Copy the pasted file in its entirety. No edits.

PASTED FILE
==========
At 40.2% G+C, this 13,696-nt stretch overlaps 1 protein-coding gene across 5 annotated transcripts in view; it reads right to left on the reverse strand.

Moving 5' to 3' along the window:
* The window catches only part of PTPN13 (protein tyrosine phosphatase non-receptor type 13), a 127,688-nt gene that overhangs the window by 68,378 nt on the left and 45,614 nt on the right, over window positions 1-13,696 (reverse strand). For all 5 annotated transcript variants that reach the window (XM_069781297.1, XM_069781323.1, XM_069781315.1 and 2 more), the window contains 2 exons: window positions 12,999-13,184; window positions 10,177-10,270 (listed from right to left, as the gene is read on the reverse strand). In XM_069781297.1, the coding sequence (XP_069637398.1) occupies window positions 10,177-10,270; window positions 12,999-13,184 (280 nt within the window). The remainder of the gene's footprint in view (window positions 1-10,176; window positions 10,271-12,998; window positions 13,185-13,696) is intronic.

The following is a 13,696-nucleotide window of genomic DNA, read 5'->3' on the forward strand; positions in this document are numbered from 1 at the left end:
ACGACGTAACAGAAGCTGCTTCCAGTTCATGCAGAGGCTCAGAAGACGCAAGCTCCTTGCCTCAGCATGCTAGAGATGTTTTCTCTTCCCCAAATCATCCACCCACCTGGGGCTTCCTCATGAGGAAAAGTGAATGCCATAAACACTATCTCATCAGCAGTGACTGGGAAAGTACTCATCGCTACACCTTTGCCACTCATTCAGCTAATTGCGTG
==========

At 40.2% G+C, this 13,696-nt stretch overlaps 1 protein-coding gene across 5 annotated transcripts in view; it reads right to left on the reverse strand.

Moving 5' to 3' along the window:
* The window catches only part of PTPN13 (protein tyrosine phosphatase non-receptor type 13), a 127,688-nt gene that overhangs the window by 68,378 nt on the left and 45,614 nt on the right, over window positions 1-13,696 (reverse strand). For all 5 annotated transcript variants that reach the window (XM_069781297.1, XM_069781323.1, XM_069781315.1 and 2 more), the window contains 2 exons: window positions 12,999-13,184; window positions 10,177-10,270 (listed from right to left, as the gene is read on the reverse strand). In XM_069781297.1, the coding sequence (XP_069637398.1) occupies window positions 10,177-10,270; window positions 12,999-13,184 (280 nt within the window). The remainder of the gene's footprint in view (window positions 1-10,176; window positions 10,271-12,998; window positions 13,185-13,696) is intronic.

The following is a 13,696-nucleotide window of genomic DNA, read 5'->3' on the forward strand; positions in this document are numbered from 1 at the left end:
ACGACGTAACAGAAGCTGCTTCCAGTTCATGCAGAGGCTCAGAAGACGCAAGCTCCTTGCCTCAGCATGCTAGAGATGTTTTCTCTTCCCCAAATCATCCACCCACCTGGGGCTTCCTCATGAGGAAAAGTGAATGCCATAAACACTATCTCATCAGCAGTGACTGGGAAAGTACTCATCGCTACACCTTTGCCACTCATTCAGCTAATTGCGTG